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Dead Cat Bounce Chart Pattern

Type: Continuation Pattern

Appearance: An shallow upward bounce and declining price immediately following a steep decline.

Typical Duration: 2-4 days for the initial decline. From a few days up to 3 weeks for the bounce high to be reached. A few days to a few weeks for the drop below initial decline low. Up to 3 months for the final decline to play out.

Description: We will describe the pattern in terms of a decline for simplicity's sake, but please bear in mind that in the forex there is no bias, and therefore chart patterns work equally well in both directions. The logic behind this pattern is fairly simple. There was an unexpected event that caught the market off guard, and resulted in a sudden sell-off of the base currency against the quote currency. Once the selling subsided, many market participants decided to take profit on their short positions, and some perhaps even entered long positions in the hope that the event that caused the sell-off would somehow be mitigated. This causes a bounce in price, but once shorter term players who took profit are all done, the buying dies down again and the sellers take over, causing yet another drop well beyond the previous low.

  • Initial decline normally 20% or more;
  • Second decline continues another 15% from the bottom of the initial decline;
  • Total decline between 30% and 40%;

It should be noted that the larger the initial decline, the larger the bounce, due to more market participants being caught short and getting squeezed out of their positions. The quicker the initial decline, the quicker the bounce too. The whole picture is reminiscent of a bouncing ball.

Strengths: The dead-cat bounce is one of the highest probability chart patterns you will come across, particularly if the initial decline is steep and deep. The probability of a false break-out below the initial decline's low, known as "throwback" is minimal.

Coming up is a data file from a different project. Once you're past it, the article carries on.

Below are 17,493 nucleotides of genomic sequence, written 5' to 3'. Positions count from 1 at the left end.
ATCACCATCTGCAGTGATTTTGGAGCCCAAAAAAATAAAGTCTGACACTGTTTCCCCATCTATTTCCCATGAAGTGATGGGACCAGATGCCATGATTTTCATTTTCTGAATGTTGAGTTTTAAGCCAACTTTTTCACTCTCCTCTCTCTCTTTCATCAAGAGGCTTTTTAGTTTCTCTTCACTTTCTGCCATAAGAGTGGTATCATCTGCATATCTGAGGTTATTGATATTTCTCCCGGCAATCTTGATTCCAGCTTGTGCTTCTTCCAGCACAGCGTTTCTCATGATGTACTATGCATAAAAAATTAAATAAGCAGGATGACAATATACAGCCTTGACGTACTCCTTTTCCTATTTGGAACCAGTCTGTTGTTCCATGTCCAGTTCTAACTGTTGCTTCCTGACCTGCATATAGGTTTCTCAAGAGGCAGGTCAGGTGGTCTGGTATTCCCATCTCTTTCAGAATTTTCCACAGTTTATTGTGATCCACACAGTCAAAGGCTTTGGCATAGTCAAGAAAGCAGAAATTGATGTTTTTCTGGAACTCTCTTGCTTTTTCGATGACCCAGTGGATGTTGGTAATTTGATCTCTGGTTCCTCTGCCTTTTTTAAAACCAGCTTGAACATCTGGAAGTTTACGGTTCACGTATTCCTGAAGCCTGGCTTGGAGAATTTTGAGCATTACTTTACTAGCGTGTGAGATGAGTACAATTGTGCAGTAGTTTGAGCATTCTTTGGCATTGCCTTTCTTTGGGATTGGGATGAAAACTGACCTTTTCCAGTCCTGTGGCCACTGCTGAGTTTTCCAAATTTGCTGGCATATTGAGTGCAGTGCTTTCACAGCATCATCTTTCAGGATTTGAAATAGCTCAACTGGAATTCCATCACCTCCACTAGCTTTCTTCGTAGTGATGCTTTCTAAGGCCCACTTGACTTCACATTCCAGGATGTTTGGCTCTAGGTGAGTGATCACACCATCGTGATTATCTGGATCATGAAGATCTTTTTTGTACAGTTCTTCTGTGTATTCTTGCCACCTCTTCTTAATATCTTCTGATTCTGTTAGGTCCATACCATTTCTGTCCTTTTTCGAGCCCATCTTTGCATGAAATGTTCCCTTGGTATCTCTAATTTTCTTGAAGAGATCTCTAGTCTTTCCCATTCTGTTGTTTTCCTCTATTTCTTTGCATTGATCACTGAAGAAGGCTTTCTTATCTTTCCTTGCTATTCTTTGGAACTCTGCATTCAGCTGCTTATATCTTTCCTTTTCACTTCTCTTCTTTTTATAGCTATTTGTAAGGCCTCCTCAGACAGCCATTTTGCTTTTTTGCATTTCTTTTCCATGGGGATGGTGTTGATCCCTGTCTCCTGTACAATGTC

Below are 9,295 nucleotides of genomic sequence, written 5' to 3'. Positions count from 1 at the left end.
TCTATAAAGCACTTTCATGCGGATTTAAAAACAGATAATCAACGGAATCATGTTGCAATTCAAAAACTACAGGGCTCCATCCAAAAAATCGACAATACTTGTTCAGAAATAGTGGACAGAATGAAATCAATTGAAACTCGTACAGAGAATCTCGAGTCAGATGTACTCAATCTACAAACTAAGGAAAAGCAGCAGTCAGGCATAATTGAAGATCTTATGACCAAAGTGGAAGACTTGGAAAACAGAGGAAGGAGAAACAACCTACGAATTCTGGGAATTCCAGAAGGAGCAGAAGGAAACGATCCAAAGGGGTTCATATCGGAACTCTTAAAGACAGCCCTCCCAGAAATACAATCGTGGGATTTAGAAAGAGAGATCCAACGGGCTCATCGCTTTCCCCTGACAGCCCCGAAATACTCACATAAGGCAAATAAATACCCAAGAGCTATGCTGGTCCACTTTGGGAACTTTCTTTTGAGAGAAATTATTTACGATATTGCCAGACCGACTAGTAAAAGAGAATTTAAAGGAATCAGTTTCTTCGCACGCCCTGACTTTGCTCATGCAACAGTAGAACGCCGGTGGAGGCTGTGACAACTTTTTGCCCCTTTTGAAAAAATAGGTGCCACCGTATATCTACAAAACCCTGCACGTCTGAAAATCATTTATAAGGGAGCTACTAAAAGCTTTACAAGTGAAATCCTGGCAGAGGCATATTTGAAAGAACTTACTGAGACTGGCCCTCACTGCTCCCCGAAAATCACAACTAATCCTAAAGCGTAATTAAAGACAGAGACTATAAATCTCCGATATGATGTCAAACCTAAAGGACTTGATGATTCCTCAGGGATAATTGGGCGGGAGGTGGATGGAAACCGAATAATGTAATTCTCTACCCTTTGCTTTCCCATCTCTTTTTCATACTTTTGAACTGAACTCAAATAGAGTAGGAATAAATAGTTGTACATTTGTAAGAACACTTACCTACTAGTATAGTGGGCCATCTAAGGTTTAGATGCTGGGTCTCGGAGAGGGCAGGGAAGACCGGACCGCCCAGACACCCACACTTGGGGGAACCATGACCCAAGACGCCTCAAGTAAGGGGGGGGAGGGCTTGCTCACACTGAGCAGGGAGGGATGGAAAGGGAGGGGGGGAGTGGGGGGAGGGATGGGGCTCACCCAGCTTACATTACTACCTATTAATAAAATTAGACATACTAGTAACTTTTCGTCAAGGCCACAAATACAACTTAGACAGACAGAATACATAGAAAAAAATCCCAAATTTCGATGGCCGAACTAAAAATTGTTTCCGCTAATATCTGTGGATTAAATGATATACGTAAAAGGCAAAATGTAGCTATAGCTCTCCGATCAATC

Weaknesses: By the time the dead-cat bounce occurs, you've already missed the meat of the decline.

How to Trade it:

There are several ways to trade this pattern

Type 1:

  1. Wait for bounce to round over and then short-sell the pair.
  2. Price is expected to decline to at least the previous low made by the sharp initial decline. Partial profit can be taken here.
  3. In most cases, price will continue downward, approximately 15% beyond the initial decline's low. A significant support level in this approximate area is normally a good place to exit the entire short position.

Type 2:

  1. Wait for a breakout below the initial decline's low. A daily close below this level is normally considered a confirmation of breakout. Waiting for the breakout increases the success rate of the trade, but decreases the amount of gain if the trade reaches your target.
  2. Place take profit target near a significant support level found near the 15% decline point, as measured from the initial decline's low.

Both Types of trades have their advantages and disadvantages. Type 1 trades have a slightly lower success rate, but can have a much better reward:risk ratio, while Type 2 trades produce a slightly higher success rate at the cost of a lower reward:risk ratio. Taking both into account, Type 1 trades offer a better overall expectancy, but traders may choose Type 2 if using other confirmation factors which further improve the Type 2 probability or R:R ratio.

Even if you don't trade the dead-cat bounce, it is strongly recommended that you avoid all bullish formations for the next 6-12 months, as they normally either fizzle out or produce below-average gains, and in most cases pushing your expectancy into negative territory.

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